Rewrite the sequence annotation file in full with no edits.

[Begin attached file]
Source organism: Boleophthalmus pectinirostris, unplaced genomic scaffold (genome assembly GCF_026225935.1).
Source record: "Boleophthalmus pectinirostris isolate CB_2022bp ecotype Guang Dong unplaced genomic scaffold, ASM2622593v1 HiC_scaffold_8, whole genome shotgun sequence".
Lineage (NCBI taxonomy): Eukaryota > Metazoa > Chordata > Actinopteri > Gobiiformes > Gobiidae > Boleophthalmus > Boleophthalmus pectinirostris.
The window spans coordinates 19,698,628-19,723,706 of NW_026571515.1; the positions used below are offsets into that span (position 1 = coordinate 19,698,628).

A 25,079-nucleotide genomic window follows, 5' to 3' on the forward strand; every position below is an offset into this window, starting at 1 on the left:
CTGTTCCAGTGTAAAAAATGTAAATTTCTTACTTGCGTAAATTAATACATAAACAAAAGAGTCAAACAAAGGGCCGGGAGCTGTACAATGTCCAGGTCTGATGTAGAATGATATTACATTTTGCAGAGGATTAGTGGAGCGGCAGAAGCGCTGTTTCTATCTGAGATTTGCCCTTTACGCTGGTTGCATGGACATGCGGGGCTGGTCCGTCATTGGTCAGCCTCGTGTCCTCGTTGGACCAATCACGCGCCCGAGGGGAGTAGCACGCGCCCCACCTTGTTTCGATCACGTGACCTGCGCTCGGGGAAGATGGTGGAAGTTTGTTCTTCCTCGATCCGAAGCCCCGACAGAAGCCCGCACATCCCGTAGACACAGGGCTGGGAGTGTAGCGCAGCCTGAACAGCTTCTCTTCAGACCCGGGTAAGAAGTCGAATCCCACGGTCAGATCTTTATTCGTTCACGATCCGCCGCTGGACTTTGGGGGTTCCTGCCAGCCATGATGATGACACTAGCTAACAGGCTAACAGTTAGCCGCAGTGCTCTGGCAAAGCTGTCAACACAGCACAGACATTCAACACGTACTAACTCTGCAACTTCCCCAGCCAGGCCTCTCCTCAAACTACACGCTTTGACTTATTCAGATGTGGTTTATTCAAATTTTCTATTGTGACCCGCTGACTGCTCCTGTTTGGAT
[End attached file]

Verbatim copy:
Source organism: Boleophthalmus pectinirostris, unplaced genomic scaffold (genome assembly GCF_026225935.1).
Source record: "Boleophthalmus pectinirostris isolate CB_2022bp ecotype Guang Dong unplaced genomic scaffold, ASM2622593v1 HiC_scaffold_8, whole genome shotgun sequence".
Lineage (NCBI taxonomy): Eukaryota > Metazoa > Chordata > Actinopteri > Gobiiformes > Gobiidae > Boleophthalmus > Boleophthalmus pectinirostris.
The window spans coordinates 19,698,628-19,723,706 of NW_026571515.1; the positions used below are offsets into that span (position 1 = coordinate 19,698,628).

A 25,079-nucleotide genomic window follows, 5' to 3' on the forward strand; every position below is an offset into this window, starting at 1 on the left:
CTGTTCCAGTGTAAAAAATGTAAATTTCTTACTTGCGTAAATTAATACATAAACAAAAGAGTCAAACAAAGGGCCGGGAGCTGTACAATGTCCAGGTCTGATGTAGAATGATATTACATTTTGCAGAGGATTAGTGGAGCGGCAGAAGCGCTGTTTCTATCTGAGATTTGCCCTTTACGCTGGTTGCATGGACATGCGGGGCTGGTCCGTCATTGGTCAGCCTCGTGTCCTCGTTGGACCAATCACGCGCCCGAGGGGAGTAGCACGCGCCCCACCTTGTTTCGATCACGTGACCTGCGCTCGGGGAAGATGGTGGAAGTTTGTTCTTCCTCGATCCGAAGCCCCGACAGAAGCCCGCACATCCCGTAGACACAGGGCTGGGAGTGTAGCGCAGCCTGAACAGCTTCTCTTCAGACCCGGGTAAGAAGTCGAATCCCACGGTCAGATCTTTATTCGTTCACGATCCGCCGCTGGACTTTGGGGGTTCCTGCCAGCCATGATGATGACACTAGCTAACAGGCTAACAGTTAGCCGCAGTGCTCTGGCAAAGCTGTCAACACAGCACAGACATTCAACACGTACTAACTCTGCAACTTCCCCAGCCAGGCCTCTCCTCAAACTACACGCTTTGACTTATTCAGATGTGGTTTATTCAAATTTTCTATTGTGACCCGCTGACTGCTCCTGTTTGGAT